With 35mm Dead, Will Classic Movies Ever Look The Same Again? - AVS Forum
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post #1 of 5 Old 11-26-2012, 10:34 AM - Thread Starter
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Story here:

http://www.theatlantic.com/entertainment/archive/2012/11/with-35mm-film-dead-will-classic-movies-ever-look-the-same-again/265184/

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post #2 of 5 Old 11-26-2012, 01:43 PM
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The content owners better archive all of their film libraries properly before the films are not in good enough condition to archive in some form of electronic storage.

Then again, the electronic capture and storage schemes keep changing (2K, 4K, etc).

However, will the old (and new) "trash" be kept up to date?
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post #3 of 5 Old 12-01-2012, 03:31 PM
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Digital archiving is also more expensive than film. One study found that a 2K scan of a feature film would require just under two terabytes to store. In fact, digital archiving is so difficult and costly that Kodak has just announced film specifically designed for archiving digital formats.

 

Interesting (and a bit ironic, to be "storing" digital content on film). Part of the high cost factor in digital archiving is undoubtedly due to the linear encoding which isn't as efficient for storage purposes as typical nonlinear home video. I can see how the bits could add up significantly with that, especially on 8k masters. Digital storage is continually dropping in price though, and becoming more "solid state", so I suspect that problem will be licked in the relatively near future. Using a "cloud" approach might also be feasible, especially for content in the public domain.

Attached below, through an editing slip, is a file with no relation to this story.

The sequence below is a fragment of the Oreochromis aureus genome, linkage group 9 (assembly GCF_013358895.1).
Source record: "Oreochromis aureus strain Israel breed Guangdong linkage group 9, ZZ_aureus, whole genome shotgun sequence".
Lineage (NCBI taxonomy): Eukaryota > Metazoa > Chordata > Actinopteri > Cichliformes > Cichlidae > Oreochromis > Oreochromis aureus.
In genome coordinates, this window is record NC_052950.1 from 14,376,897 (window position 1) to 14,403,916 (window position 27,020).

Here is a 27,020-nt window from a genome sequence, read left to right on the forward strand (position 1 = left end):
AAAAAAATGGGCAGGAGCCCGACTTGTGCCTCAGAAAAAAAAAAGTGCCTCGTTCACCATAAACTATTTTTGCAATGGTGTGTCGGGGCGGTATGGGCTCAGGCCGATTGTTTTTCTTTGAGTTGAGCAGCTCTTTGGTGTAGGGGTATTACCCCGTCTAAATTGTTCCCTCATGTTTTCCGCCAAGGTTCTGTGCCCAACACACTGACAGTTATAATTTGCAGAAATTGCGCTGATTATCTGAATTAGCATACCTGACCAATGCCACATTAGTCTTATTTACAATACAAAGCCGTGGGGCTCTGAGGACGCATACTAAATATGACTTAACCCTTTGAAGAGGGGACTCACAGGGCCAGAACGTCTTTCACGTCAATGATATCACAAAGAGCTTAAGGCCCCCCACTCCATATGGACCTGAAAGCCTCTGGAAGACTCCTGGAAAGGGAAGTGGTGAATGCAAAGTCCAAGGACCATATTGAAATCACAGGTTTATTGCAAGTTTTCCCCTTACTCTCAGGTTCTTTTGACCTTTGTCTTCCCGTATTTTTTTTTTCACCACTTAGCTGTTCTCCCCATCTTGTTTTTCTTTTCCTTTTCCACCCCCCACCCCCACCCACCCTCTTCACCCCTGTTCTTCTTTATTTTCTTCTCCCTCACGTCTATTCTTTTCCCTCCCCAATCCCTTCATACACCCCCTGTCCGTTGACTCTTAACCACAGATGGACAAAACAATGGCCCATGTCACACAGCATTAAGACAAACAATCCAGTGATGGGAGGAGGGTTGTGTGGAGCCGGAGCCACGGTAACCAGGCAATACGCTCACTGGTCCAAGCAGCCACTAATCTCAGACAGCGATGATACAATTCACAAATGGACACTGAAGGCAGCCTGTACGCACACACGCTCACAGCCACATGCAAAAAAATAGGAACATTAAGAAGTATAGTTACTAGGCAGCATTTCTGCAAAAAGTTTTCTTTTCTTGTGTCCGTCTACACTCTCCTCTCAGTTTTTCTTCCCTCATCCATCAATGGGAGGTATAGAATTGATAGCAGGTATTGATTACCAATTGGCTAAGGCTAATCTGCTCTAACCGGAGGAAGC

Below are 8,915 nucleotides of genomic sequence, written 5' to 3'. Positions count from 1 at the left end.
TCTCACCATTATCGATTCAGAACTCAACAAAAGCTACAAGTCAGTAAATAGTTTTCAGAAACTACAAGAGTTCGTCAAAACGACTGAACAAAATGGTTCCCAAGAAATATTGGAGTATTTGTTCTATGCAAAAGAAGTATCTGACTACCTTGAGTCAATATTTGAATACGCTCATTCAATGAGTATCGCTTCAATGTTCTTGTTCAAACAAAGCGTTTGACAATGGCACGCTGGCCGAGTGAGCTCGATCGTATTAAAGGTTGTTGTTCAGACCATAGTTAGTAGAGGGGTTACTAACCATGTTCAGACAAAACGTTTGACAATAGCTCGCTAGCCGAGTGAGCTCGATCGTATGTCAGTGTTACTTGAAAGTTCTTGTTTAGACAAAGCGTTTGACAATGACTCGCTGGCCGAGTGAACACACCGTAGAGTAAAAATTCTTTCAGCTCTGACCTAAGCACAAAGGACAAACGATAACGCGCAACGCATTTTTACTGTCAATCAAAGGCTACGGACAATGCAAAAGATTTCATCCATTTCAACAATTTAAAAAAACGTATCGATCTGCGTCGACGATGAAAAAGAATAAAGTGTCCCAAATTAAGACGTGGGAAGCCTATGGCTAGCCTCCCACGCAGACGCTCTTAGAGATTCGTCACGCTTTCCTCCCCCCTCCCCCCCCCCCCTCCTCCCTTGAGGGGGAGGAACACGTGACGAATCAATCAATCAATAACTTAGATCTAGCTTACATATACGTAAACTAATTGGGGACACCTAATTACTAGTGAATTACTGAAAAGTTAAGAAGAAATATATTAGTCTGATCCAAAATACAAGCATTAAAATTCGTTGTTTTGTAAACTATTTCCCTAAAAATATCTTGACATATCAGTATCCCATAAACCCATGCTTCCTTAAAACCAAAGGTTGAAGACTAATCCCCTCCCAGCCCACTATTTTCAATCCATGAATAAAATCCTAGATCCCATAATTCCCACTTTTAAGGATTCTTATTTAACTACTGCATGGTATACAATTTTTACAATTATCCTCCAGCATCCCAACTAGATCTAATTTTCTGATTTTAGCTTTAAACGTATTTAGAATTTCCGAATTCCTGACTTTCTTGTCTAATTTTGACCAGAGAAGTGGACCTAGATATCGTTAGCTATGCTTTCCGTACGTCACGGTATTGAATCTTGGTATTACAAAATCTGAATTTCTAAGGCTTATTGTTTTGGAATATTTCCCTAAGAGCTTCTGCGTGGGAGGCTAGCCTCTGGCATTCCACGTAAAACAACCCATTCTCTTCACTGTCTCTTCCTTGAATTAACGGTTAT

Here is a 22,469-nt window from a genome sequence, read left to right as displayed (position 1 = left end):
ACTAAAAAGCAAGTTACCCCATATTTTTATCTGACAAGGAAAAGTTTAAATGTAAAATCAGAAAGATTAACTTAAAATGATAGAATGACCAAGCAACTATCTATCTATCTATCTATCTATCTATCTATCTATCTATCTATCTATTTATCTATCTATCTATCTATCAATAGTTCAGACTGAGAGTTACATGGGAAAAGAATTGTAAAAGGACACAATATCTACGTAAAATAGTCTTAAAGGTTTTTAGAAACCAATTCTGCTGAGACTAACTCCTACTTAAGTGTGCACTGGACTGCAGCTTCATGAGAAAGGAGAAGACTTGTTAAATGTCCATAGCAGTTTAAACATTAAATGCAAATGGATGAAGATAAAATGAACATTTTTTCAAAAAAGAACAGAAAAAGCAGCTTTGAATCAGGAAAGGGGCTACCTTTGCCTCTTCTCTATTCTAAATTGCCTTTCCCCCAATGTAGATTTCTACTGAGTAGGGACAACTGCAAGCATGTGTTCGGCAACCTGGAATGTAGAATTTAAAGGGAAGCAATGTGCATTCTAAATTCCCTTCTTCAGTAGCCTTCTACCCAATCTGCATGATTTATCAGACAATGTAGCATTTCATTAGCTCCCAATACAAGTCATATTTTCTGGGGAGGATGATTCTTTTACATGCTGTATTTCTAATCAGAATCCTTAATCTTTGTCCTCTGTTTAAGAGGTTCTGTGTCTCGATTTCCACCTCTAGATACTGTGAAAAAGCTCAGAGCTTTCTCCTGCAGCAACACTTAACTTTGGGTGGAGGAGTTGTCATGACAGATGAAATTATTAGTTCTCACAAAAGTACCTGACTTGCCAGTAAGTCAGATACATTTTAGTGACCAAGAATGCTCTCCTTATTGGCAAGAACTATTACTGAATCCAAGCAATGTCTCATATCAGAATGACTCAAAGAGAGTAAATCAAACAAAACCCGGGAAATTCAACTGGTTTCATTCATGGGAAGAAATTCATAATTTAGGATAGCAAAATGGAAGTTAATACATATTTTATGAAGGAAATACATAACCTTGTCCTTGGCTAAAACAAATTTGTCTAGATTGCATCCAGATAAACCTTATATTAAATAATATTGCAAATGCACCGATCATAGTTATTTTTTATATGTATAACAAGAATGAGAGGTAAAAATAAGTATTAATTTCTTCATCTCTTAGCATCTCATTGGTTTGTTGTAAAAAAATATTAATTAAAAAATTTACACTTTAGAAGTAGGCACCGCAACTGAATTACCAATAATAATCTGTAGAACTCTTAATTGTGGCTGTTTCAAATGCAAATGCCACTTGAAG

There was some movement towards nonlinear archiving (based on human perception and L*ab color, rather than physical intensity) for archiving stills in museums. Not sure where that's at now.  


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post #4 of 5 Old 12-02-2012, 09:59 AM
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Quote:
Originally Posted by ADU View Post

Interesting (and a bit ironic, to be "storing" digital content on film). Part of the high cost factor in digital archiving is undoubtedly due to the linear encoding which isn't as efficient for storage purposes as typical nonlinear home video.
By "linear" do you mean "uncompressed"? The term "linear" when used for motion pictures is usually associated with non-random access media such as tape or film. In that sense, both home and commercially-stored digital video is non-linear because it's on random-access media.
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post #5 of 5 Old 12-03-2012, 07:15 PM
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Howdy Sean,

 

I was referring to the probable method of converting the film's different density (or intensity) levels to digital RGB tristimulus levels, which I assume is probably linear (since CCD sensors are linear).

 

To make matters worse, you also have to contend with the film's own nonlinearity, which is roughly the inverse of human lightness perception and the encoding gamma used for home video content. If memory serves, motion picture and slide film is usually printed with about 2.0 gamma, which is roughly the inverse of the ~.50 gamma in Rec. 709 video encoding. You'll need even more bits in the initial scan to comfortably convert an ~2.0 gamma film image to an ~.50 gamma video image, and make up the bit-deficit near black.... maybe as much as 4x as many bits as the final video image. That's (potentially) alotta bits. smile.gif

 

I'm guessin on a lot of this though, so the situation may not be as dire as I'm makin it out.


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